You now know everything you need to get started with using Outcome immediately.
The initial temptation for most beginners will be to use a bespoke
strongly typed enumeration on a case by case basis i.e. a “once off”
E type. This is usually due to experience in other languages
with sum types e.g. Rust, Haskell, Swift etc.
However this is C++! Not Rust, not Swift, not Haskell! I must caution you to always avoid using
E types in public APIs. The reason is that every time
library A using custom
E1 type must interface with library B
E2 type, you must map between those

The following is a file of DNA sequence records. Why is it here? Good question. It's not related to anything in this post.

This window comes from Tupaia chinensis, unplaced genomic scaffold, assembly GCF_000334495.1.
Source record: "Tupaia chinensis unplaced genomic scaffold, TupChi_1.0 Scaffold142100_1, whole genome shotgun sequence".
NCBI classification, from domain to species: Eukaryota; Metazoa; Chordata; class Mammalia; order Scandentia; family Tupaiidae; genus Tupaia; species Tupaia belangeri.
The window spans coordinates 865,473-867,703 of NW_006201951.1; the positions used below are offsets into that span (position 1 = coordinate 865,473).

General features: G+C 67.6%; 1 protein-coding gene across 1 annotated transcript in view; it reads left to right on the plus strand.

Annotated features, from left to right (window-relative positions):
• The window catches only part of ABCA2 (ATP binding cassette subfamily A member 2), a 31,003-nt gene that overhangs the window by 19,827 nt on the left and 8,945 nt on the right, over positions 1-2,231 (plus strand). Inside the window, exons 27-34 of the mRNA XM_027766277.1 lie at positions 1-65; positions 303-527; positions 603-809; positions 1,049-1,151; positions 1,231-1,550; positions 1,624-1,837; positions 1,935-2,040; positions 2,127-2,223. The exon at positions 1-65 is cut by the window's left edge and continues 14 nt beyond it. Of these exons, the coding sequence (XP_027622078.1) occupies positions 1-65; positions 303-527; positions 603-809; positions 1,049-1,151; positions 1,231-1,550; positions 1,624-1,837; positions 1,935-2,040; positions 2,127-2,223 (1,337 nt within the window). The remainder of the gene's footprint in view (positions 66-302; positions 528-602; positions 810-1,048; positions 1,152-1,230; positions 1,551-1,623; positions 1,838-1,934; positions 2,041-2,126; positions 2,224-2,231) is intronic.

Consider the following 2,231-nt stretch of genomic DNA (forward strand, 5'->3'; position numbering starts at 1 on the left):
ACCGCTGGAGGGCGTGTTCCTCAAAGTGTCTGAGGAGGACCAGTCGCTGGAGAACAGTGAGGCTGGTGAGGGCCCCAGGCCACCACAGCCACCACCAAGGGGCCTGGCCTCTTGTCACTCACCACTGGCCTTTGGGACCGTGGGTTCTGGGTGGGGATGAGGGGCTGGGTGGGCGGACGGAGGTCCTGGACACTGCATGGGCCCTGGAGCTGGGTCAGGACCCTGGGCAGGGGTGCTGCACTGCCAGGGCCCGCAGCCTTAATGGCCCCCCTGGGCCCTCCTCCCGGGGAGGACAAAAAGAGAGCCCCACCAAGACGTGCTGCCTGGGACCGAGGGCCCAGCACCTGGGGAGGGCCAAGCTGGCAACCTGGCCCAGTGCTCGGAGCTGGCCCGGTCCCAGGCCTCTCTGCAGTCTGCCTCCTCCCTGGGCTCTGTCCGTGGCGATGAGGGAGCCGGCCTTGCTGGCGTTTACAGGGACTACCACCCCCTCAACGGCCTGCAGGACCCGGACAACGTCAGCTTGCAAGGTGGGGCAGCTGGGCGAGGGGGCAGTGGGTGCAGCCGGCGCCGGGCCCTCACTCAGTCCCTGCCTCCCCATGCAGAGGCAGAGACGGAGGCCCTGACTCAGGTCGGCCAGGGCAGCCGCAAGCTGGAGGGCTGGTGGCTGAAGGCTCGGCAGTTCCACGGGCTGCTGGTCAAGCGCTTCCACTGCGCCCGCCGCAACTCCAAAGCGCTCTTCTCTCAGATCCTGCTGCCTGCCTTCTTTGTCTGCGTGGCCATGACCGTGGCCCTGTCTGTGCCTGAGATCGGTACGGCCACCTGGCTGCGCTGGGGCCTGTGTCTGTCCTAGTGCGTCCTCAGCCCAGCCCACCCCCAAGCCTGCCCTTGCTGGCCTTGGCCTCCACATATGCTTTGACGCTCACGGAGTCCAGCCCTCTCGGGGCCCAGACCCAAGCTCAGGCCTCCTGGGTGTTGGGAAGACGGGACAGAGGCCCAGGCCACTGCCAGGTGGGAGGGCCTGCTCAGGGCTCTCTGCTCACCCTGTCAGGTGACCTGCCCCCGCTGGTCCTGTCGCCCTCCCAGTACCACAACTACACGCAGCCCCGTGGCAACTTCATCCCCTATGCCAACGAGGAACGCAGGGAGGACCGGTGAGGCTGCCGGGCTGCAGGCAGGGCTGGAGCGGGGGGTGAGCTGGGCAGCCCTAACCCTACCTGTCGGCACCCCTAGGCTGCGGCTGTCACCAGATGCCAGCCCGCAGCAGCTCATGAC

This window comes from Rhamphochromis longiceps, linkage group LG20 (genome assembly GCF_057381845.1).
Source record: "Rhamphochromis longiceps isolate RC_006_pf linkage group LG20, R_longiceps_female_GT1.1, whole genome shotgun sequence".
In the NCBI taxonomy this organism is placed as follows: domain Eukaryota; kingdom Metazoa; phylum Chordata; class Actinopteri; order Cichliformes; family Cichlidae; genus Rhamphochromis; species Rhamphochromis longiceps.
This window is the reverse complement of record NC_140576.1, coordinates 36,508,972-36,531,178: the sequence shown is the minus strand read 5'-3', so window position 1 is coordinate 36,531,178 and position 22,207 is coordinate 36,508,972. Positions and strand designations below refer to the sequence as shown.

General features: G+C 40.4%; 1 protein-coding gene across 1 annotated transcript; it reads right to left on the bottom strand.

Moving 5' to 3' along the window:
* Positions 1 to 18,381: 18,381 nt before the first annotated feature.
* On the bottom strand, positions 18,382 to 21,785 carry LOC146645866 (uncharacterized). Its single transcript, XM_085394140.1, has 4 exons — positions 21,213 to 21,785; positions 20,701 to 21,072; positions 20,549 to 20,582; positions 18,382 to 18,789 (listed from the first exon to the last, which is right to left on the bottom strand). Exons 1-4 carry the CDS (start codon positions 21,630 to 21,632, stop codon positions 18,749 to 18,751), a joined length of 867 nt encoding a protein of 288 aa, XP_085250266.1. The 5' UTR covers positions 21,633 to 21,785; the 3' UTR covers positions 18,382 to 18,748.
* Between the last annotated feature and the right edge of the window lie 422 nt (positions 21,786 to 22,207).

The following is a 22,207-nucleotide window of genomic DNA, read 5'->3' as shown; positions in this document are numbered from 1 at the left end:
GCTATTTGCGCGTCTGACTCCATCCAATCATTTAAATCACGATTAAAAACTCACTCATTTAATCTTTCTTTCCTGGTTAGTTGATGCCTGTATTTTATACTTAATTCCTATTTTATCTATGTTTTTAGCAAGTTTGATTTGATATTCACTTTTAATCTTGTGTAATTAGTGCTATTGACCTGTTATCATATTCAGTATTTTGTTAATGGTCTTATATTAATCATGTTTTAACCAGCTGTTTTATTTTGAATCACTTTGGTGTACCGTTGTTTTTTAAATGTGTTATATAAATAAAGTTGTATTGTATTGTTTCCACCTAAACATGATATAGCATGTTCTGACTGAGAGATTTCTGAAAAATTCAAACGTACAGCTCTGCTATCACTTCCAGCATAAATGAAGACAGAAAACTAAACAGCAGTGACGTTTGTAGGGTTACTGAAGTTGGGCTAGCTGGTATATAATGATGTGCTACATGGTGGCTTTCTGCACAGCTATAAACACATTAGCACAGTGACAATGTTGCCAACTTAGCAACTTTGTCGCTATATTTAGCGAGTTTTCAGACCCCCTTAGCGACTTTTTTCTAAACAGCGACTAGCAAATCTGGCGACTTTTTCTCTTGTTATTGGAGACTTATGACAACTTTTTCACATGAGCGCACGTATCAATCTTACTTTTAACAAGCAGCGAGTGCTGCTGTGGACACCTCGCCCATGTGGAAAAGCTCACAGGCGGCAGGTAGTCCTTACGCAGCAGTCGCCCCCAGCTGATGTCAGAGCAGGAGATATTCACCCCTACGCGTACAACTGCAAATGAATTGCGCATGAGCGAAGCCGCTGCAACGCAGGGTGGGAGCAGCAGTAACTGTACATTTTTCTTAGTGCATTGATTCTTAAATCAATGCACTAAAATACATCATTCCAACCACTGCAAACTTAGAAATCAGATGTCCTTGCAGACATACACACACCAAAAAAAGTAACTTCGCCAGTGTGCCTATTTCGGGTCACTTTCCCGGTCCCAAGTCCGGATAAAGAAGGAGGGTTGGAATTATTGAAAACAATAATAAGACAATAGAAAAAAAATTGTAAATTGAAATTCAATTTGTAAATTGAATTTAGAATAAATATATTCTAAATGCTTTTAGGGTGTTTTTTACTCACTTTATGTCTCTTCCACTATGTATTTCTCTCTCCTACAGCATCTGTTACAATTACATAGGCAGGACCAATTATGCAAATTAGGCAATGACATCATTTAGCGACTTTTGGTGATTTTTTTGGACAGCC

This is information lossy, i.e. fidelity of failure gets lost
after multiple translations. It involves writing, and then
maintaining, a lot of annoying boilerplate. It leaks internal
implementation detail, and fails to separate concerns. And one
if there is no convertibility between
The C++ 11 standard library, and Boost,
<system_error> for the purpose of wrapping up
E types into a generic framework, where disparate
E types can discover and interact with one another.
That ships with every C++ compiler.
For all these reasons, this is why
EC type to error code. You should leave that default alone
Please plug your library into
or equivalent, and do not expose
E types in ANY public API.
EC to an error code for good reason.